SSH (Client side configurations)

This is a reference for anyone using Linux or a Mac to SSH into a server. Half of the work is already complete, since they both come equipped with the SSH client.

Nowadays, with security measures being a must. It is important to change default ports and / or utilize private keys for authentication. This can be cumbersome to keep track of and it may pose a problem. For example, when trying to configure GIT, there isn’t an explicit way to flag a separate port without this method that I’ll show you. also, when working with a high volume of servers at different end-points, this is a good way to keep the data organized and easily maintained.

Additional SSH Client side configurations

  • Create the following directory and file
    • mkdir ~/.ssh; touch ~/.ssh/config
  • With your editor of choice, edit the file in the following manner. I’ll give an explanation following the example.
    • vim ~/.ssh/config

Host dbServer
HostName 192.168.1.2
User dbAdmin
IdentityFile ~/.ssh/id_rsa

Host appServer
HostName example.com
User git
Port 2040
IdentityFile ~/.ssh/secureKey.pem

 

The snippet above shows two examples of connection configurations.

  • The first Host configuration is a connection made on the local area network. It assumes the port is 22, since it isn’t specified. It also contains the User’s name and the private key file location. To connect via SSH using the config file and without using the config file:
    • ssh dbServer
    • ssh -i ~/.ssh/id_rsa dbAdmin@192.168.1.2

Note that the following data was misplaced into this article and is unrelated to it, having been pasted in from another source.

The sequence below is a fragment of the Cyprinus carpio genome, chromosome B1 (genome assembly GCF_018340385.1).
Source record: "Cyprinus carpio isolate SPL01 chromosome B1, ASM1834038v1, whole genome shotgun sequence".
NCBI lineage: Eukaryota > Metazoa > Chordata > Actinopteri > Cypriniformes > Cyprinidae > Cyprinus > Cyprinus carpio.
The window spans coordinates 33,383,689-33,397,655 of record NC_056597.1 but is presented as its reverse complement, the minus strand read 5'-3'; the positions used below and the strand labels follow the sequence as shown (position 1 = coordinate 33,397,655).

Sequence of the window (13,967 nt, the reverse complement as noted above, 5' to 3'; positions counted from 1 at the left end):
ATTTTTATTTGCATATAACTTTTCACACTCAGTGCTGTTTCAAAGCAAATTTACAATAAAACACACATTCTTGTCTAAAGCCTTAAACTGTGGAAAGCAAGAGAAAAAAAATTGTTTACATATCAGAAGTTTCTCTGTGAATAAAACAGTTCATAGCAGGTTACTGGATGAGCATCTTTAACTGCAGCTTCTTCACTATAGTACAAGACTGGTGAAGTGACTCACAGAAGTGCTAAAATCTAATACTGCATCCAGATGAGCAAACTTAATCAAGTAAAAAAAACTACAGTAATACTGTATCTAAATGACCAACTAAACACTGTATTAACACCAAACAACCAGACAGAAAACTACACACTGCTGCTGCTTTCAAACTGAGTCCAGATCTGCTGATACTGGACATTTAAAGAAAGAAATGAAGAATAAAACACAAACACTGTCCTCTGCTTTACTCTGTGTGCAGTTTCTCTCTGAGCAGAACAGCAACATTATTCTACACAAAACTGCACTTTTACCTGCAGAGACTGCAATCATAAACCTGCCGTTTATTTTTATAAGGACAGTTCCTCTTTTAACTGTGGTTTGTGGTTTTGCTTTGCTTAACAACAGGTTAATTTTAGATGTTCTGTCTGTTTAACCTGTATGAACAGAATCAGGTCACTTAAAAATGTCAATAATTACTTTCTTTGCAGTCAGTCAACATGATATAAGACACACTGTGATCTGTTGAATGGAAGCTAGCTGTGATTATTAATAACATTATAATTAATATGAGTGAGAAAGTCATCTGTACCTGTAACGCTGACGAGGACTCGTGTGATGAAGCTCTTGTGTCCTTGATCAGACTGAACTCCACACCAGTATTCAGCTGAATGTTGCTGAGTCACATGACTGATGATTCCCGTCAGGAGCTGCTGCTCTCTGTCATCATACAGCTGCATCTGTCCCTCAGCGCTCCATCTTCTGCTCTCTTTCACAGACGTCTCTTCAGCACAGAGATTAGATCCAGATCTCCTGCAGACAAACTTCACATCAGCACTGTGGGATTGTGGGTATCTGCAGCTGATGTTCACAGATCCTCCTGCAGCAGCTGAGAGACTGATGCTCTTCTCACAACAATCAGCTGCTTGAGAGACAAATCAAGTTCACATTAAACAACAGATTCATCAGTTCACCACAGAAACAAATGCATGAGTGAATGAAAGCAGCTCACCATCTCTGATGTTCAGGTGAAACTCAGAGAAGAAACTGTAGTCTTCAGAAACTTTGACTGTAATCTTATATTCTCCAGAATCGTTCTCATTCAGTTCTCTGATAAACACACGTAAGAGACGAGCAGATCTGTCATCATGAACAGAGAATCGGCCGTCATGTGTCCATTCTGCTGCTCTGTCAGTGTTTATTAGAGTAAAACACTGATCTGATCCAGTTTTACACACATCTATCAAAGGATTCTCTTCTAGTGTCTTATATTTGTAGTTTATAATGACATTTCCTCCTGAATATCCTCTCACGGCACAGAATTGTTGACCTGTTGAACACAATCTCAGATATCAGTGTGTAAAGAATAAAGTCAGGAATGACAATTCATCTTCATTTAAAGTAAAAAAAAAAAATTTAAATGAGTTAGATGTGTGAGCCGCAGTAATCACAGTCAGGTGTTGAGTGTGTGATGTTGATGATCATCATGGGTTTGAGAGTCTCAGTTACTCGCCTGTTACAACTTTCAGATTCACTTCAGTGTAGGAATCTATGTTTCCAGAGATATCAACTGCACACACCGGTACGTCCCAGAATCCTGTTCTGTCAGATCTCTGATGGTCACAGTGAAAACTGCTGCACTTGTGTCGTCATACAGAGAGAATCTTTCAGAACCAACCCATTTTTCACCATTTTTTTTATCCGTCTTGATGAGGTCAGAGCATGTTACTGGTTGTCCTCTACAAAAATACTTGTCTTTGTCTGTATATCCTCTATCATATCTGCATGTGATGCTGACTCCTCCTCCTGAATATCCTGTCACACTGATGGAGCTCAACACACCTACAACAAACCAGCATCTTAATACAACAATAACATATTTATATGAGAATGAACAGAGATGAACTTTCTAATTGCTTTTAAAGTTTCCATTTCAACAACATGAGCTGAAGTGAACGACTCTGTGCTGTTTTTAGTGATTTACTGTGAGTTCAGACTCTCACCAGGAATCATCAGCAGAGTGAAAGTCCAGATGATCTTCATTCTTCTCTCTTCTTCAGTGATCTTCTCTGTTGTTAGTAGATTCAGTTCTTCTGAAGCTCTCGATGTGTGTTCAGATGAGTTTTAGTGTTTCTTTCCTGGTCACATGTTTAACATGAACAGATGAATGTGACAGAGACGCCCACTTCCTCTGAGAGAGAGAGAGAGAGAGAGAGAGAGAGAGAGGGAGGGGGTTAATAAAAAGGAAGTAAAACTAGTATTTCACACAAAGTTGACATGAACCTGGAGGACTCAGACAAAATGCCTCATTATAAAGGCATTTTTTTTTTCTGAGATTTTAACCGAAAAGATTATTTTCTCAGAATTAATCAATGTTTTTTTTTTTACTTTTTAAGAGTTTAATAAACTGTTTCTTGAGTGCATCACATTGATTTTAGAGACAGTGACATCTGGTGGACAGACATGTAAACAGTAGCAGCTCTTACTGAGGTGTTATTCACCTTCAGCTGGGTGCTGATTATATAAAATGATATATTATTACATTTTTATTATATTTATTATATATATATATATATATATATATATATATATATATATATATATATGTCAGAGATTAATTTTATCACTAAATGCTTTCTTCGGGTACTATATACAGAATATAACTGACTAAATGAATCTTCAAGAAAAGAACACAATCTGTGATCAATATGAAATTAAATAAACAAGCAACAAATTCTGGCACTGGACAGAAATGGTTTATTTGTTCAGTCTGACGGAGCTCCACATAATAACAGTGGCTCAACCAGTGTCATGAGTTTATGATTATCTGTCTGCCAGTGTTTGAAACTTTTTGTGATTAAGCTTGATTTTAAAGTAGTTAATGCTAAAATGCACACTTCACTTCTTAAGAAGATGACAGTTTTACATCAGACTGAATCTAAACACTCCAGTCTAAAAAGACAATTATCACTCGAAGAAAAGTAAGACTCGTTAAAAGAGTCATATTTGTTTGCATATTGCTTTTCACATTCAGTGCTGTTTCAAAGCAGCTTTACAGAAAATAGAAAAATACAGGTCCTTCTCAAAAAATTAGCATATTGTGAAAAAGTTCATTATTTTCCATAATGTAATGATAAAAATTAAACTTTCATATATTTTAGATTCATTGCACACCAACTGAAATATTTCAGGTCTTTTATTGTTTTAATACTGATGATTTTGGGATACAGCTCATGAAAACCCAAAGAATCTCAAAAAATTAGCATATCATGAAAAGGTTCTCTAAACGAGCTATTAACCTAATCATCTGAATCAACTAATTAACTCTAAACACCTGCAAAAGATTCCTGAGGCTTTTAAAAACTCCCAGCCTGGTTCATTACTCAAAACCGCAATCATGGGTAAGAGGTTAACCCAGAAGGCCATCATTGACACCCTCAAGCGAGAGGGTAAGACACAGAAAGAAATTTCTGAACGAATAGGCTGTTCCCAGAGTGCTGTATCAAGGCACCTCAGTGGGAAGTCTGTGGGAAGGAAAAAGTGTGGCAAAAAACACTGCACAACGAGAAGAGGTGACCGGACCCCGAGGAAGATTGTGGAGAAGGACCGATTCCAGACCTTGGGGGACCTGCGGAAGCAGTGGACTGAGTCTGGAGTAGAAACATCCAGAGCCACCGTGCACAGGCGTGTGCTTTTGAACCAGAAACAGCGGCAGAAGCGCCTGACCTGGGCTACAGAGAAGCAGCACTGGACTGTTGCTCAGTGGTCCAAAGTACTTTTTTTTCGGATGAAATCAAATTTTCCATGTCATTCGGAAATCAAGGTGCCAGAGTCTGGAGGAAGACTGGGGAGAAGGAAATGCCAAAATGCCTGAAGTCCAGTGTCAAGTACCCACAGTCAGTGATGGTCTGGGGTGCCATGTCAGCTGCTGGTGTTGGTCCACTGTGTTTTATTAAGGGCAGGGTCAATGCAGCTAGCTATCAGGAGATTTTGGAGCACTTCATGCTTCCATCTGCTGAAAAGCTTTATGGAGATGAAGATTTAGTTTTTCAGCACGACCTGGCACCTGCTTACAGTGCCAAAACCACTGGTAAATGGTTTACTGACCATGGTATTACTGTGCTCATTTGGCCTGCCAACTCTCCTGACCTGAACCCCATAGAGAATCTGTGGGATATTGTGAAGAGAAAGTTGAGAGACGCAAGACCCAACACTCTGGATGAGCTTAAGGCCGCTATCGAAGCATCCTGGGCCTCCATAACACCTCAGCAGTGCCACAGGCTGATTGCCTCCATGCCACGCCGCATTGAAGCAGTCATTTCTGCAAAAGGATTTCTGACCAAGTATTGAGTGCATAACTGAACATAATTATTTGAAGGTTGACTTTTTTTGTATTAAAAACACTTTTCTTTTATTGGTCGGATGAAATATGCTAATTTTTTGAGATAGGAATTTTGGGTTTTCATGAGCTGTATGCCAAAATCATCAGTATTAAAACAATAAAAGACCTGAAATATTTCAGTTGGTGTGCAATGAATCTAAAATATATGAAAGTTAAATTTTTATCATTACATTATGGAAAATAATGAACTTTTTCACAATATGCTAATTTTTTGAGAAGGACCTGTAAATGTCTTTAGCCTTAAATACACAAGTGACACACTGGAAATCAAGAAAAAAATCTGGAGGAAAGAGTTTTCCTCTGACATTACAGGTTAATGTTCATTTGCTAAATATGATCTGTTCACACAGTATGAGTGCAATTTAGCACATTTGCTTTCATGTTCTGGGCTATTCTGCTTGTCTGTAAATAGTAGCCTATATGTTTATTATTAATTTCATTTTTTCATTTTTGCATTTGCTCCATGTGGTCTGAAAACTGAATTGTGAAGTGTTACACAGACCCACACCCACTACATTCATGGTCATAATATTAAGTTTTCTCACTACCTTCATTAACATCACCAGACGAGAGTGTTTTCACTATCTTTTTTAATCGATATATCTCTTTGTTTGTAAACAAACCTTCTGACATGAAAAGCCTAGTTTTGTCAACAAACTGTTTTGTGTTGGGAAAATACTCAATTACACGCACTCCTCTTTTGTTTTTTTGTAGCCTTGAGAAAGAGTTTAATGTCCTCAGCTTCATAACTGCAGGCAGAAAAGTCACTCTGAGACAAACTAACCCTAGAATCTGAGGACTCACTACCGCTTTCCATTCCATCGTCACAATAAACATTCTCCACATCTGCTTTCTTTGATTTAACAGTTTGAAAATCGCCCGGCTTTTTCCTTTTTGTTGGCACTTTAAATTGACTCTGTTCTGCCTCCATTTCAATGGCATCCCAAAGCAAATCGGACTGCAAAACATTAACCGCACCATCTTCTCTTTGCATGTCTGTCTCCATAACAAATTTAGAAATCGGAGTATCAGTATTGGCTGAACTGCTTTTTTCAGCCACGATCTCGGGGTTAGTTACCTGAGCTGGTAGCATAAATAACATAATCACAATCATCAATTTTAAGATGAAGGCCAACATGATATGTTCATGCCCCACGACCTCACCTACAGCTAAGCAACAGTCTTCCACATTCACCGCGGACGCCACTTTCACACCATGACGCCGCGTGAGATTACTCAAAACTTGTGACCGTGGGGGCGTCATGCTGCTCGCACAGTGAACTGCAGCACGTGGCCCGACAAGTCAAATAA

• The second Host configuration is a connection made to an external host that has been per-configured to use port 2040. To connect via SSH using the config file and without using the config:
    • ssh appServer
    • ssh -i ~/.ssh/secureKey.pem -p 2040 git@example.com
  • Additionally, you can create a one name alias for the command in the .bash_alias or .bashrc file.
  • You can see that thee configuration file has its advantages by allowing for a shorthand approach to connecting to local and external servers. Using the second configuration above; Here is how you would use the ssh config setup to clone a repository in GIT. Since GIT relies on SSH for repository authentication and it does not allow for flags, such as “-p 2040 -i ~/.ssh/secureKey.pem“, the config file allows for this shorthand approach.

    • git clone ssh://appServer//var/git/project.git
  • There are other workarounds, but you will find that this is the most efficient approach.

Good references:

Man Page: http://linux.die.net/man/5/ssh_config